Just because some developers in love with Ruby or other dynamic language now want to implement synthatic constructs that mimic some of the code snippets they were able to do in Ruby, means that they now must change all the synthax and code constructs and order of message invokation. Like Bjarn Stoustrup said to an overzealous developer that wanted to implement Smalltalk-like and LISP-like dynamic language frameworks into C++, "why would you want to do that in C++ ? Smalltalk is the best Smalltalk around".

Rick Fleming said...

I definately agree that Extension Methods can be majorly misused, but I would rather have a featureful development language and hold restraint then a language which tries to limit your capability for "safety" purposes. I cringe at the thought of all the COM-VB hacks that had to be done to do something that was simple enough in C.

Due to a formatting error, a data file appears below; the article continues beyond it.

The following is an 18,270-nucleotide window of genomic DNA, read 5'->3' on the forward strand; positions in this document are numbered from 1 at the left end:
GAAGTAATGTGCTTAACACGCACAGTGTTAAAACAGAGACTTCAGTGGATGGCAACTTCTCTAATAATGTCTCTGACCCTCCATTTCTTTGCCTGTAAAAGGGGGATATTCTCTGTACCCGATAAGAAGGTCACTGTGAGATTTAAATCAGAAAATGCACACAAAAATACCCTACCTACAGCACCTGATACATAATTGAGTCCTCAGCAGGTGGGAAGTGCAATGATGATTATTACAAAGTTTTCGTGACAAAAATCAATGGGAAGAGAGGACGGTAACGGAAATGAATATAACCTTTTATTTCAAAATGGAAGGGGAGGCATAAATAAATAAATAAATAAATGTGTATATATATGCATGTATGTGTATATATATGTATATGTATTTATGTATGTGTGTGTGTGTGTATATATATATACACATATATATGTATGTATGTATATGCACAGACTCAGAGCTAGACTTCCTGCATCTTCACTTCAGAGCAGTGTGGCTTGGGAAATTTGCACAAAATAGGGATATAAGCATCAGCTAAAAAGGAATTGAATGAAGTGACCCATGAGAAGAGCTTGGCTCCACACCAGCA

In this case, the idea is to dynamically allow methods to be used dependant upon what is available through your project references and using namespace clauses. I for one exhibit serious control over project and component references, as well as code refactoring in general. I would definately agree with you though, they can be misused, although because of my own practices I won't avoid them as much as other people seem to want to.

It doesn't matter what the language feature is or what the language is, I've seen many, many, projects where things were used in a horrific manner, doesn't mean I won't use those features in the right context. And I made a good living cleaning some of those messes up.


I expanded this Repository set into a more complete set that I might release at some point.

Thanks for the comment!